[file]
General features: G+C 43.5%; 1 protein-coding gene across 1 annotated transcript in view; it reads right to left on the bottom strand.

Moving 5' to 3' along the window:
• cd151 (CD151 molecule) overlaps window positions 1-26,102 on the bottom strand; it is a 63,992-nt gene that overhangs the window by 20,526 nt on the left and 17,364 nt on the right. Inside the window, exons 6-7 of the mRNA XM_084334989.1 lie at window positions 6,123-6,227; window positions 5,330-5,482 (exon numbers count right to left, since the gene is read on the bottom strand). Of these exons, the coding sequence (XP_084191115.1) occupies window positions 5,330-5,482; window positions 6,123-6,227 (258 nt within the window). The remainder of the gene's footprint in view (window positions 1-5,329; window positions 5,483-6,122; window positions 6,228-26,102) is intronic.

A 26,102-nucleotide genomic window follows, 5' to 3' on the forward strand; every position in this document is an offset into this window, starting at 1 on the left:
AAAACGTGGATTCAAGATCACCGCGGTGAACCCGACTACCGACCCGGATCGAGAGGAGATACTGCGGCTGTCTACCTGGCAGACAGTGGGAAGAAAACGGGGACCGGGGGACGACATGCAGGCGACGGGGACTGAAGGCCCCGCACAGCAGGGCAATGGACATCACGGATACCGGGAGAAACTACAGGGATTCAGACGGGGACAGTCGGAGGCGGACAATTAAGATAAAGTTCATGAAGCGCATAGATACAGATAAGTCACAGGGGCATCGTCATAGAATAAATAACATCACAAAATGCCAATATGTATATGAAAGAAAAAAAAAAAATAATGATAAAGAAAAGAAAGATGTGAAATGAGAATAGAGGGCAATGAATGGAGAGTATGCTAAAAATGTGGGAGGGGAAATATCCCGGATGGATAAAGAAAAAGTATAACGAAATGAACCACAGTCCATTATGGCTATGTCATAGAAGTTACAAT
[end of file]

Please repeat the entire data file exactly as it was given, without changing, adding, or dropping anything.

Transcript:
General features: G+C 43.5%; 1 protein-coding gene across 1 annotated transcript in view; it reads right to left on the bottom strand.

Moving 5' to 3' along the window:
• cd151 (CD151 molecule) overlaps window positions 1-26,102 on the bottom strand; it is a 63,992-nt gene that overhangs the window by 20,526 nt on the left and 17,364 nt on the right. Inside the window, exons 6-7 of the mRNA XM_084334989.1 lie at window positions 6,123-6,227; window positions 5,330-5,482 (exon numbers count right to left, since the gene is read on the bottom strand). Of these exons, the coding sequence (XP_084191115.1) occupies window positions 5,330-5,482; window positions 6,123-6,227 (258 nt within the window). The remainder of the gene's footprint in view (window positions 1-5,329; window positions 5,483-6,122; window positions 6,228-26,102) is intronic.

A 26,102-nucleotide genomic window follows, 5' to 3' on the forward strand; every position in this document is an offset into this window, starting at 1 on the left:
AAAACGTGGATTCAAGATCACCGCGGTGAACCCGACTACCGACCCGGATCGAGAGGAGATACTGCGGCTGTCTACCTGGCAGACAGTGGGAAGAAAACGGGGACCGGGGGACGACATGCAGGCGACGGGGACTGAAGGCCCCGCACAGCAGGGCAATGGACATCACGGATACCGGGAGAAACTACAGGGATTCAGACGGGGACAGTCGGAGGCGGACAATTAAGATAAAGTTCATGAAGCGCATAGATACAGATAAGTCACAGGGGCATCGTCATAGAATAAATAACATCACAAAATGCCAATATGTATATGAAAGAAAAAAAAAAAATAATGATAAAGAAAAGAAAGATGTGAAATGAGAATAGAGGGCAATGAATGGAGAGTATGCTAAAAATGTGGGAGGGGAAATATCCCGGATGGATAAAGAAAAAGTATAACGAAATGAACCACAGTCCATTATGGCTATGTCATAGAAGTTACAAT